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Top. III. ἐκ τῶν πρὸς ἄλλῃλα] The argument, from mutual relation of terms or notions. This is treated, Top. B 8, 114 a 13, under the head of oppositions or opposites, ἀντιθέσεις, or ἀντικείμενα, of which it is one of the four varieties. For example, inferences may be drawn from double to half, and vice versa, from triple to multiple and the converse; from knowing or knowledge ἐπιστήμη, to the thing known τὸ ἐπιστητόν; from sight as a sensation, to the thing seen as an object of sense. The logical objections, ἐνστάσεις, that may be brought against it are also given [Grote's Aristotle I. pp. 423, 424]. “Latina schola vocat relata. Talia sunt ista: facere pati; emere vendere; dare accipere; locare conducere: et nomina ista; pater filius; dominus servus; discipulus magister.” Schrader. He also cites as an example, Cic. Orat. XLI 142, Sin ea non modo eos ornat penes quos est, sed etiam universam rempublicam, cur aut discere turpe quod scire honestum est, aut quod nosse pulcherrimum est id non gloriosum docere: a good illustration of the argument from relatives. This topic has occurred before, II 19. 12, as one of the topics of ‘the possible’: where the parallel passages of Cic. Topic. XI 49, and de Inv. I 30. 47, will be found in the note. On the same, Quintilian, Inst. Or. V 10. 78, Illa quoque quae ex rebus mutuam confirmationem praestantibus ducuntur (quae proprii generis videri quidam volunt, et vocant ἐκ τῶν πρὸς ἄλληλα, Cicero ex rebus sub eandem rationem venientibus) fortiter consequentibus iunxerim (I should be bold to add to consequents): si portorium Rhodiis locare honestum est et Hermocreonti conducere; et quod discere honestum, et docere (from de Inventione, u. s.). The argument is, ‘If it may be said of one (of the two terms of the relation) that he has done rightly or justly, then the same terms may be applied to what the other has suffered (ποιεῖν and πάσχειν, agent and patient, are relative opposites1); and similarly (κελεύειν is relative to πείθεσθαι) command implies obedience, and the converse (this may be inferred as the ordinary, probable, not a necessary consequence): as Diomedon the taxcollector argued about the taxes (i. e. the farming of them) “If it is no disgrace to you to sell, neither is it to us to buy.” οἷον ὡς] This pleonasm occurs again in § 6, οἷον ὡς Ἰφικράτης. Of Diomedon, nothing is known but what we learn from the passage. ‘And if the terms fairly or justly can be applied to the sufferer, then also to the doer (or perpetrator) of the act; and conversely, if to the doer then also to the sufferer’. If there be any difference between this and the preceding, εἰ γὰρ θατέρῳ—πεπονθέναι, it is that the first is the general expression of the relation between agent and patient, the second is a particular exemplification of it, in the justification of what would otherwise be a crime. ‘But this admits of a fallacy: for though it may be true (in general, or in itself) that deserved suffering involves the justice of the punish ment, yet perhaps (it does not always follow that) you should be the agent of it, that the punishment should be inflicted by you (any particular individual)’. This fallacy is actually illustrated from Theodectes' Orestes, infra c. 24 § 3. The argument is used by Orestes in his trial for the murder of his mother Clytemnestra. In the trial scene of the Eumenides this point is taken into consideration, and the act of Orestes justified by Apollo and Athena on the general ground of the superiority of male to female; the father, the author of his existence, has a higher claim upon the son's affection and duty than the mother, and Orestes was right in avenging his father's death even upon her. Aesch. Eumen. 625 seq., 657 seq., 738—40. Comp. Eur. Orest. 528, where Tyndareus, Clytemnestra's father, says, θυγατὴρ δ᾽ ἐμὴ θανοῦς᾿ ἔπραξεν ἔνδικα: ἀλλ̓ οὐχὶ πρὸς τοῦδ̓ εἰκὸς ἦν αὐτὴν θανεῖν: and Orestes, ib. 546, defends himself on the same grounds as in Aeschylus, ἐγὼ δ᾽ ἀνόσιός εἰμι μητέρα κτανών, ὅσιος δέ γ̓ ἕτερον ὄνομα, τιμωρῶν πατρί. 552, πατὴρ μὲν ἐφύτευσεν με κ.τ.λ. 562, ἐπὶ δ̓ ἔθυσα μητέρα, ἀνόσια μὲν δρῶν ἀλλὰ τιμωρῶν πατρί. Electr. 1244, (quoted by Victorius on φησὶ δ᾽ ἀποκρινόμενος—κτανεῖν,) the Dioscuri to Orestes, δίκαια μέν νυν ἥδ᾽ ἔχει: σὺ δ̓ οὐχὶ δρᾷς. The case of Orestes and Clytemnestra became one of the stock examples in the rhetorical books. Auct. ad Heren. I 10. 17, I 15. 25, 16. 26. Cic. de Inv. I 13. 18, 22. 31. Quint. Inst. Or. III 11. 4, and 11 seq., VII 4. 8. ‘And therefore a separate investigation is required, not only whether the sufferer deserved to suffer, but also whether the doer had a right to do it (as, to inflict the punishment), and then make the appropriate use of either: because sometimes there is a difference in cases of this kind (i. e. both kinds of right are not always found together: the punishment may be just, but you may not be the proper person to inflict it), and there is nothing to prevent (the case being) as it is put in Theodectes’ Alcmaeon (where this ‘division’, διαλαβόντα, is actually made): “And did no mortal abhor thy mother?” This is a question put to Alcmaeon, probably by Alphesiboea (Victorius), whose reply includes the words actually quoted, ἀλλὰ διαλαβόντα χρὴ σκοπεῖν, with, of course, a good deal more about the murder which is omitted. ‘To which (Alcmaeon) says in reply “nay but we must first distinguish, and then consider the case.”’ (The division or distinction here spoken of is well illustrated by the parallel passage, the case of Orestes, II 24. 3.) ‘And when Alphesiboea asks “How?”, he replies, “To her they adjudged death, (i. e. decided that she was justly slain,) but (decided also) that I should not have been the murderer.”’ From this reply it may be gathered that the judges in Theodoctes' play had made the requisite distinction: the death of Eriphyle they agreed was deserved, but it was not for her son to inflict the penalty. “Alcmaeon Eriphylen matrem suam interfecerat, quod haec Amphiarai mariti salutem prodiderat” (Alcmaeon's act, like that of Orestes, was justified by the implied murder of his father—the treachery which caused his death). “Alphesiboea fuit Alcmaeonis uxor.” Schrader. This fragment is quoted by Wagner, Theodect. Fragm. Alcm. I, but without a word of commentary, III 118. On Theodectes of Phaselis, the rhetorician and dramatic poet, the friend of Aristotle, who frequently refers to his compositions in both kinds, and on the rhetorical character of his writings, which is well illustrated here and in II 24. 3, see Müller, Hist. Gr. Lit. ch. XXVI § 7, who refers to these passages. Also, Camb. Journ. of Cl. and Sacred Phil. No. IX Vol. III p. 260 seq.2 To the passages there quoted on this author, add Theopomp. Hist. Phil. Lib. I, Fr. 26, ap. Fragm. Hist. Gr. (Didot) p. 282; and a ref. to his Philoctetes, Eth. Nic. VII 8, 1150 b 9. Two other examples follow, but, as Spengel (Tract on the Rhet. in Trans. Bav. Acad., Munich 1851, p. 46) justly says, they have no connexion with the preceding example from Theodectes, and the division which it exemplifies, but are illustrations of the general topic. Retaining the text (with Bekker) as it stands, we must accordingly understand the words ἔστι δ᾽ ἐν τούτῳ—μὴ κτανεῖν as parenthetical, and suppose that the author, after the insertion of this as a note, proceeds with his exemplification of the general topic. Spengel, u. s., p. 47, suggests that they may have been a later addition by the author himself, a note written on the margin, which has got out of its place. My supposition, of a note, not written on the margin, but embodied in the text as a parenthesis—which is quite in Ar.'s manner—will answer the purpose equally well, and save the text in addition. ‘And, another example, the trial of Demosthenes and those who slew Nicanor; for as they were adjudged to have slain him justly (the act), it was held that his death (the passion or suffering) was just’. This is cited by Dion. Halicarn., Ep. I ad Amm. c. 12, as a proof that Aristotle was acquainted with and quoted the speeches of Demosthenes, referring it to the case (against Aeschines) for the Crown. In doing so he omits περί. Of course ἡ περὶ Δημοσθένους δίκη cannot have this meaning: and it is most probable that it is not the Orator that is here referred to, but Thucydides' general, or some other person of the name. Neither is anything known of Nicanor and his murderers. On the use of Demosthenes' name in the Rhetoric, see Introd. p. 46, note 2. ‘And again, the case of him that died at Thebes; concerning whom he (the spokesman of the defendants) bade them (the judges) decide whether he (the murdered man) deserved death, since there was no injustice in putting to death one that deserved it’. “In hanc quoque historiam nunquam incidi.” Victorius. Buhle rightly refers it to the case of Euphron, introduced as an episode, and described at length by Xenophon, Hellen. VII 3. There had been one of the usual quarrels between the aristocratical (οἱ βέλτιστοι) and the popular party at Sicyon, of which Euphron took advantage, with the design of making himself master of the city. But knowing that as long as the Thebans occupied the acropolis he had no chance of success, he collected a large sum of money and went to Thebes with the intention of bribing the Thebans to assist him. Some Sicyonian exiles learning this, followed him to Thebes and murdered him in the acropolis. Here the murderers were brought to trial before the magistrates and council, who were already there assembled. The accusation of the magistrates, and the speech for the defence, are both recorded. All the accused with one exception asserted their innocence: one alone admitted the fact, and in justification of it pleaded for himself and the rest the guilt of the man that had been slain, just as Aristotle here describes it. Οἱ μὲν οὖν Θηβαῖοι ταῦτα ἀκούσαντες ἔγνωσαν δίκαια τὸν Εὔφρονα πεπονθέναι. But the Sicyonians (οἱ πολῖται), interpreting the word ‘good’ in the sense of good to them (τοὺς εὐεργέτας ἑαυτῶν), said he was a good man, and buried him in the market-place, and adore him as the (second) founder of their city (ὡς ἀρχηγέτην), like Brasidas at Amphipolis (Thuc. V. 11). The whole of this section, with the exception of the last example, καὶ περὶ τοῦ Θήβησιν ἀποθανόντος, is quoted by Dionysius l. c. in support of his view that Demosthenes' speeches had been delivered before the composition of the Rhetoric, and were accessible to its author. The difference between the text which he seems to have used and that now received is very great, and apparently unaccountable. Besides minor discrepancies, the entire quotation from Theodectes, ἐνιότε γὰρ—κτανεῖν is omitted; and the clauses preceding and following stand thus, ἔστι δὲ τοῦτο παραλογίσασθαι. οὐ γὰρ εἰ δικαίως ἔπαθεν ᾁν, καὶ δικαίως ὑπὸ τούτου πέπονθεν, ὡς ὁ φόνου ἄξια ποιήσας πατήρ, εἰ ὑπὸ τοῦ υἱοῦ τοῦ ἑαυτοῦ τὴν ἐπὶ θανάτῳ ἀπάγεται, δεῖ σκοπεῖν χωρὶς......ὁποτέρως ἂν ἁρμόττῃ. ἐνιότε γὰρ διαφωνεῖ τὸ τοιοῦτον. ὥσπερ ἐν τῷ Ἀλκμαίωνι τοῦ Θεοδέκτου, καὶ οἷον ἡ περὶ Δημοσθένους δίκη κ.τ.λ. All the alterations seem to be for the worse, and in one of them, ἔπαθεν ἄν for ἔπαθέν τι, the grammatical blunder betrays corruption. The additional example of the father and son introduced by Dionysius is, as Spengel observes, not here in point. The very example for the sake of which the extract was made is mutilated, and the explanation, ἐπεὶ γὰρ— αποθανεῖν, omitted: from which Spengel very justly argues that it could not have been in the MS that he used: if he had read it there, he could not have so absurdly misapplied the example to the case for the Crown: Spengel has reviewed the two passages in connexion in the tract above cited, pp. 44—47. Our text, which is, when properly explained, perfectly consistent and intelligible, is retained by Bekker and seems to require no alteration: at all events none of Dionysius' variations could be advantageously introduced.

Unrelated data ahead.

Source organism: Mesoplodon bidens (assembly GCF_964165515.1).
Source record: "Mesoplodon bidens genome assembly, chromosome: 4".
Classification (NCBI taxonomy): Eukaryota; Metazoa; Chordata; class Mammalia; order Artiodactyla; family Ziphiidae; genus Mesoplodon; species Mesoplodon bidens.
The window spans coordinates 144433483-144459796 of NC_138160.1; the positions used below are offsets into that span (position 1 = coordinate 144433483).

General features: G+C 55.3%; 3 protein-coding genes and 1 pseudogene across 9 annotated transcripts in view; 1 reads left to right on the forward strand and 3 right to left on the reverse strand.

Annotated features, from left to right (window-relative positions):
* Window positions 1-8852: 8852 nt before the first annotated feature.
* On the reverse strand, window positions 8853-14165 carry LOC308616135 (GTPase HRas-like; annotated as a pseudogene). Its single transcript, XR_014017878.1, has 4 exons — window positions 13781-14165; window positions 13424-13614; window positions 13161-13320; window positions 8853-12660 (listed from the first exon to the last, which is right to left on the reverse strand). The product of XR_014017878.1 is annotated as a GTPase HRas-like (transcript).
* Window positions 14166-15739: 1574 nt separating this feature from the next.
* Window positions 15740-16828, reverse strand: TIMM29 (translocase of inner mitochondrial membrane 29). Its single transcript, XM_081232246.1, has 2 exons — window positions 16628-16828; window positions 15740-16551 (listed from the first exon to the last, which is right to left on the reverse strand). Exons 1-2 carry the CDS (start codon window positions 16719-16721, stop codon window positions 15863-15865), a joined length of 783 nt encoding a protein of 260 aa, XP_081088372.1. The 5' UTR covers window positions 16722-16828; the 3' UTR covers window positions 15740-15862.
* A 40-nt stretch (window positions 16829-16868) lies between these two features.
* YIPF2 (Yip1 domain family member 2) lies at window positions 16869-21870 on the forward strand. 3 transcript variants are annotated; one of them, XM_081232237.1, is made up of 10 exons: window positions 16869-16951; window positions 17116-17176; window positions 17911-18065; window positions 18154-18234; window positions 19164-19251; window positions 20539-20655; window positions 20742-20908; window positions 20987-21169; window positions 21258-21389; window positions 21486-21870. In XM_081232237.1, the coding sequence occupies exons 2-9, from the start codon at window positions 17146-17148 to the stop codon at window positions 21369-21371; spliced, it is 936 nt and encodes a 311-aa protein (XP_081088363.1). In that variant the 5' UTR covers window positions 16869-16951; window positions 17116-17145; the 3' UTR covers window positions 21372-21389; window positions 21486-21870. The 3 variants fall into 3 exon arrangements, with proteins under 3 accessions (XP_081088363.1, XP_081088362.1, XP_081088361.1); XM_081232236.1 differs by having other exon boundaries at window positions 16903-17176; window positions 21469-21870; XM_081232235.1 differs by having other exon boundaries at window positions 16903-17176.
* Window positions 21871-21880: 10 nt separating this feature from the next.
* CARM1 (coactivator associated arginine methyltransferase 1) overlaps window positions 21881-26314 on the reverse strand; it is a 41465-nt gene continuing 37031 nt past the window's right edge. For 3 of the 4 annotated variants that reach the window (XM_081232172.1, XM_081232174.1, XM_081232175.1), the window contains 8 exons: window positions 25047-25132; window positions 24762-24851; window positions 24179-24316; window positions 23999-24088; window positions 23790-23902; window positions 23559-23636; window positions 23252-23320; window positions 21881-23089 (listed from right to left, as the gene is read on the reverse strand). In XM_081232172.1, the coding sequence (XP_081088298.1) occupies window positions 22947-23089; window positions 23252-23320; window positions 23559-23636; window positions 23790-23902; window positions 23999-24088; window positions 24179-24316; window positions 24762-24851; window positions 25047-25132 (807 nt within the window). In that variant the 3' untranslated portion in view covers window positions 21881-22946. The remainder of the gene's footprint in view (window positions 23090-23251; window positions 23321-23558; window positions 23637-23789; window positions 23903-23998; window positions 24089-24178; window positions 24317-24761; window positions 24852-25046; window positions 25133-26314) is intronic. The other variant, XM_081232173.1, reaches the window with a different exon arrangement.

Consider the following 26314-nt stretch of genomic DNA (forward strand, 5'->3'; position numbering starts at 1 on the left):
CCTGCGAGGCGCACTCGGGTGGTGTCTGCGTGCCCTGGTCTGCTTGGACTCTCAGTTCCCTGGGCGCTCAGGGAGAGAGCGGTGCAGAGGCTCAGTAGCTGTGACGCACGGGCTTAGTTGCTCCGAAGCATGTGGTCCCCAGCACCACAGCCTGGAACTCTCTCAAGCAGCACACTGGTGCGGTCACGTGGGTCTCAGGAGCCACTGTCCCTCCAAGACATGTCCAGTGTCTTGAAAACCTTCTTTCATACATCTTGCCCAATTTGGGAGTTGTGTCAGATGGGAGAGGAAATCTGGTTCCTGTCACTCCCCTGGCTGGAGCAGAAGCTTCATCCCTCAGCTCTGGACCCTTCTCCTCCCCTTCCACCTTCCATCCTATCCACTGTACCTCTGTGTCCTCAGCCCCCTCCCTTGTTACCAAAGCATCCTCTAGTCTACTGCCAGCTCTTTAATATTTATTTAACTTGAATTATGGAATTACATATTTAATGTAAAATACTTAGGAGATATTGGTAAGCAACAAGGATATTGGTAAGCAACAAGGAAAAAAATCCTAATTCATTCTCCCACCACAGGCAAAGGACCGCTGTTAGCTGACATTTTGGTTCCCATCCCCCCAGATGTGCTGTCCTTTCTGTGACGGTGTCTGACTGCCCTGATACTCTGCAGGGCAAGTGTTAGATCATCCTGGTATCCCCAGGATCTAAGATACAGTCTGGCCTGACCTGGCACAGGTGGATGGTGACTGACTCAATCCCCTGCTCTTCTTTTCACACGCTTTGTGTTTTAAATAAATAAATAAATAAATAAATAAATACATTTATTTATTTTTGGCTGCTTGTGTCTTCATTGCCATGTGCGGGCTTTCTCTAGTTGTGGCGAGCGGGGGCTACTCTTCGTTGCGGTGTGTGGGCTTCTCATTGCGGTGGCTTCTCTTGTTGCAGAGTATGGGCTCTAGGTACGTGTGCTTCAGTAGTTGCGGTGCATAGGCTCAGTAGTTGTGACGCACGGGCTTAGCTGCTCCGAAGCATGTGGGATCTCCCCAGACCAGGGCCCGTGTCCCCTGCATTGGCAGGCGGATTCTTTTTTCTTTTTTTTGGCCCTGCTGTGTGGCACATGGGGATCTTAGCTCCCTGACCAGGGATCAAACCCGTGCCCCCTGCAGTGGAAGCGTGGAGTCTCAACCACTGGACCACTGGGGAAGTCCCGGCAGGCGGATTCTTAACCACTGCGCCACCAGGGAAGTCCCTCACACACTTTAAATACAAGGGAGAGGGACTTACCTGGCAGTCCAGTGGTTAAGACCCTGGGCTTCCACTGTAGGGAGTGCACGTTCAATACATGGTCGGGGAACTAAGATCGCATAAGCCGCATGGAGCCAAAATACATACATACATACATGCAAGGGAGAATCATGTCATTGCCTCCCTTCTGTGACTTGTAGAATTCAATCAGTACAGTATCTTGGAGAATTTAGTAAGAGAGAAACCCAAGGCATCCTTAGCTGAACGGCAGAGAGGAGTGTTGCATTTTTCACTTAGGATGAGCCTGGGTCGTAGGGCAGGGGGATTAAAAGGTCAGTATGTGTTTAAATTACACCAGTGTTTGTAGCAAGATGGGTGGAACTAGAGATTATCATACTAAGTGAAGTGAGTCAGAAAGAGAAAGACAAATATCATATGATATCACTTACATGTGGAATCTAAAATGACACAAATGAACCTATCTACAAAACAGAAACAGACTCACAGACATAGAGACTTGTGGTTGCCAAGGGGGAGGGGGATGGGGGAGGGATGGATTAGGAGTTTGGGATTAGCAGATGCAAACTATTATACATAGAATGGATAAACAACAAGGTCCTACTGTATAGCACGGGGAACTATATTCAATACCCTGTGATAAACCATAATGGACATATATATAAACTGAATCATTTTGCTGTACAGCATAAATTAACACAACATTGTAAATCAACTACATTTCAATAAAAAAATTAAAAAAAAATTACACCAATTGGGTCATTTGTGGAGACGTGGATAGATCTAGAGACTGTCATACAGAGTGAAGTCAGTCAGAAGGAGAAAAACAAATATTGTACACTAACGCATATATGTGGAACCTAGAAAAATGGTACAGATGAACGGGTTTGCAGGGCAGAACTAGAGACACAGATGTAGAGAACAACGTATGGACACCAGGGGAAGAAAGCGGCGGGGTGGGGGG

1 The relation of ποιεῖν and πάσχειν, agent and patient, action and passion, is well illustrated in the argument between Polus and Socrates, Plat. Gorg. c. 32, 476 B, seq. It is there shewn by analogy—the usual Socratic and Platonic method—that the relation between the two prevails throughout its various applications, and therefore that crime and punishment follow the same law, and that justice or desert in the punishment of the criminal or patient implies the like justice in the infliction of it by the agent, and vice versa.
2 The unwarrantable identification, there supposed, p. 261, of the Theodectea with the Ῥητορικὴ πρὸς Ἀλέξανδρον, has been sufficiently corrected in Introd. to Rhet. pp. 55—67, on the Theodectea; where more information will be found about the author and his works.